Five Reasons Women Tend to Make Better Bosses than Men  

glass ceiling

Generalisations can be dangerous in the world of work, and stereotyping by gender particularly so.  That said, research carried out over the past few years has regularly reached the conclusion that women make better bosses than their male counterparts.  So what makes women better in leading roles?  Here are just five reasons women tend to make better bosses…

Women are Better Listeners

 An ability to listen is vital in an employer/employee relationship, and women are naturally better at letting people have their say and listening to what is said.  All members of staff want to feel that their views and concerns are heard and acted upon, and women tend to be more discussion-focused when men prefer to take swift, decisive action.  There are advantages to both approaches, but creating a culture where employees feel their voices are heard and valued leads to a happier workplace all round.

Women Like to Encourage Development

 Women often have a harder time getting into senior positions, but that often means they’re less inclined to pull the drawbridge up behind them.  In a 2015 Gallup report entitled The State of the American Manager, researchers found that those working for a female boss were around one and a quarter times more likely to feel they were encouraged to develop than those working for a male supervisor.  Female managers, it seems, were more likely to give their employees space for trial and error and better at finding ways to stretch them.

Women are Better Engaged

 On the whole, women are better engaged than their male counterparts and that filters down to their employees.  A more engaged boss means a more engaged workforce, and the same Gallup study found that those working for a female supervisor were almost 6% more engaged than those working for a male leader.  Women working for a female boss were found to be the most engaged and productive at 35%, while men working for a male boss came in at just 25%.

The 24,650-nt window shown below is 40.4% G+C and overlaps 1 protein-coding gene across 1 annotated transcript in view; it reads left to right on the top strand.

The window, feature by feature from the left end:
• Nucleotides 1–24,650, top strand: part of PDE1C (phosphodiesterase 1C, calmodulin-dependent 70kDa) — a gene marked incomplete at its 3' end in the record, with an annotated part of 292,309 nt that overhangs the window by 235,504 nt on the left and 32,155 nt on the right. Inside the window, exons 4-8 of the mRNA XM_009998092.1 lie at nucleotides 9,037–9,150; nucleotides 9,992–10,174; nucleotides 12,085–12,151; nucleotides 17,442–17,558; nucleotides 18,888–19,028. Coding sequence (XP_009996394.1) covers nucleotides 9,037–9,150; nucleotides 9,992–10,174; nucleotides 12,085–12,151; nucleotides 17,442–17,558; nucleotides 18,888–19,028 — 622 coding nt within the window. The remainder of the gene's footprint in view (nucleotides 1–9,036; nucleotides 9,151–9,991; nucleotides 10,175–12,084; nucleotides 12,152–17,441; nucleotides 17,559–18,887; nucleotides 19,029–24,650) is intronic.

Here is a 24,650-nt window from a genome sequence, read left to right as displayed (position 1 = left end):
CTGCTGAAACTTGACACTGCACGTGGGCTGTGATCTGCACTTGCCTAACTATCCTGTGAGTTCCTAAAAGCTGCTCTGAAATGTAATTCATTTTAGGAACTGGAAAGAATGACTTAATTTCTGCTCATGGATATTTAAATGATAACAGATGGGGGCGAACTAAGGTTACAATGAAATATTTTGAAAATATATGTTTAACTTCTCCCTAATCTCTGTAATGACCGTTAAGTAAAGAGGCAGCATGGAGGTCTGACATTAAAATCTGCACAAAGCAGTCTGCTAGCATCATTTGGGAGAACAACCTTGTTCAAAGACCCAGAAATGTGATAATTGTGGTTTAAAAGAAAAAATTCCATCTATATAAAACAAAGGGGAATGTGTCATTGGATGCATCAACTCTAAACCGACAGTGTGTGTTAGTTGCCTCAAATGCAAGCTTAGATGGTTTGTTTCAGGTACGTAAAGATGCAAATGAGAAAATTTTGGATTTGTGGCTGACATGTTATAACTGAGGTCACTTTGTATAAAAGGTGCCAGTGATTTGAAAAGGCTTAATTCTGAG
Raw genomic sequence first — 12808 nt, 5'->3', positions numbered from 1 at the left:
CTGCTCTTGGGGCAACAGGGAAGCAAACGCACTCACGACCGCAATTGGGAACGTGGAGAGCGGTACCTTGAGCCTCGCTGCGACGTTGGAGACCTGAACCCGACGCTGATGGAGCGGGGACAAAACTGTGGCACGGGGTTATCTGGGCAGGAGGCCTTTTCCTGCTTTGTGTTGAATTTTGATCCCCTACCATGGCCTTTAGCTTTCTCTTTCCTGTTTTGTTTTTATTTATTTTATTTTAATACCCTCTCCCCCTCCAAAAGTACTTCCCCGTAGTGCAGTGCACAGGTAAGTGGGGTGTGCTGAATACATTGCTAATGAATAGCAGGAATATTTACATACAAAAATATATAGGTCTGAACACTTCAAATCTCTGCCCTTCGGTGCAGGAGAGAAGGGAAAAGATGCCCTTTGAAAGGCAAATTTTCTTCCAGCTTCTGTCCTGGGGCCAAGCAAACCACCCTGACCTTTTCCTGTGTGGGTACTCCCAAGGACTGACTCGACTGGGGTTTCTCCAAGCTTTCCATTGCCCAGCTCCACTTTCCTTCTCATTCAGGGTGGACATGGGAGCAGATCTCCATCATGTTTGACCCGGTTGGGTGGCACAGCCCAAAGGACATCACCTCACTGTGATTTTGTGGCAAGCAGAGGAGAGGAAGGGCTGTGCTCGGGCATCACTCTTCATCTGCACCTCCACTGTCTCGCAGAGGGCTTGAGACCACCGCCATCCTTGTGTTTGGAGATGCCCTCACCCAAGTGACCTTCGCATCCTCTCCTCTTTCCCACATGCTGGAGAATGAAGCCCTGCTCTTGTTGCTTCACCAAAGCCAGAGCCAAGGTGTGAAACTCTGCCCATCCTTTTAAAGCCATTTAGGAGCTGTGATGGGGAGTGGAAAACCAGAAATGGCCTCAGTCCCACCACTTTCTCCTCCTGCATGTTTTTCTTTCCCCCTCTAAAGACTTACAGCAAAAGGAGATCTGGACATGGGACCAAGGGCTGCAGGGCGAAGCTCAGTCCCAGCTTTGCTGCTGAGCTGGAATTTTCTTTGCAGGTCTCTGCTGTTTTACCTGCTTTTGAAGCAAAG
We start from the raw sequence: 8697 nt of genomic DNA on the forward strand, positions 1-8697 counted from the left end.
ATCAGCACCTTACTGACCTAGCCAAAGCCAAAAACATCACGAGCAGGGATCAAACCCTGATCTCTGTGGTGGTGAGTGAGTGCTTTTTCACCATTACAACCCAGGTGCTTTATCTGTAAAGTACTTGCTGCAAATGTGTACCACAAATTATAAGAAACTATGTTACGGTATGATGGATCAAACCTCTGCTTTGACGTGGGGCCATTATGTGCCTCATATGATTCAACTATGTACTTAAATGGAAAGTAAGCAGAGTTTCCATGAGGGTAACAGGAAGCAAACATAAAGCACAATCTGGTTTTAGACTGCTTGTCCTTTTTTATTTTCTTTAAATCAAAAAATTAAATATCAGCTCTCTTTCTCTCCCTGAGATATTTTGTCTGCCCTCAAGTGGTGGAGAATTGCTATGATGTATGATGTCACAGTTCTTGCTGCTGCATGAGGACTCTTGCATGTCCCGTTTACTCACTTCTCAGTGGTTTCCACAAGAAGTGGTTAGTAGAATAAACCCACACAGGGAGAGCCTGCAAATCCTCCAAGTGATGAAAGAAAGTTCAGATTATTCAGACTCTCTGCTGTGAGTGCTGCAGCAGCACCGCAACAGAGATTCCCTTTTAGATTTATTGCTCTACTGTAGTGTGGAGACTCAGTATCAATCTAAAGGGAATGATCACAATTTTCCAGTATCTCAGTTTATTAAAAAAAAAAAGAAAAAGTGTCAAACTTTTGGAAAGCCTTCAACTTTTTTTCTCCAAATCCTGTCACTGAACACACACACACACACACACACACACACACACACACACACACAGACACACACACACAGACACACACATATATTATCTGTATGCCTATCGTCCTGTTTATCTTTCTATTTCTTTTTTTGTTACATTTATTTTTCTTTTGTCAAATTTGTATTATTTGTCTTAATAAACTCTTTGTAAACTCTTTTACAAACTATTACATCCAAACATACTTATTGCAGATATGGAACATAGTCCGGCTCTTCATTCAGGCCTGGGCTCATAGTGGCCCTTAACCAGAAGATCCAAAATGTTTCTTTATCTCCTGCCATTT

Women are Better at Offering Praise

 In any business, there needs to be a degree of both carrot and stick if you want to get the best out of your employees.  Women are almost always better at giving credit where it’s due.  Giving praise can be interpreted by some as a sign of ‘weakness’, and while men prefer to portray themselves as in control and authoritative, women are generally much more relaxed about offering praise.  Research has shown that employees who feel valued and are recognised for their contribution are more productive, so words of encouragement now and then really can have a positive impact on the whole team.

Women are Better at Building Consensus

 Debate and discussion are good, no matter what business you are in.  So too is consensus building.  Letting everyone have their say and then finding a course of action all can agree on is vital for cultivating a strong team ethic and loyalty between your employees, and women tend to prefer building bridges and finding consensus than men.  By listening and letting everyone have their say, women allow everyone to feel equally valued and people are more likely to make concessions for the wider good of the team.

Sweeping generalisations are often unhelpful, but in this case it seems that gender really can have a huge impact on the employer/employee relationship.  While women in senior company roles are still the minority, it’s clear that those in managerial positions are as successful (if not more so) than their male equivalents.  As companies strive to get more women into the top jobs, employing more female bosses really could make a big difference to the success of your business.

About The Author

Lizzie Exton writes for Inspiring Interns, which specialises in finding candidates their perfect internship. To browse our graduate jobs, visit our website.


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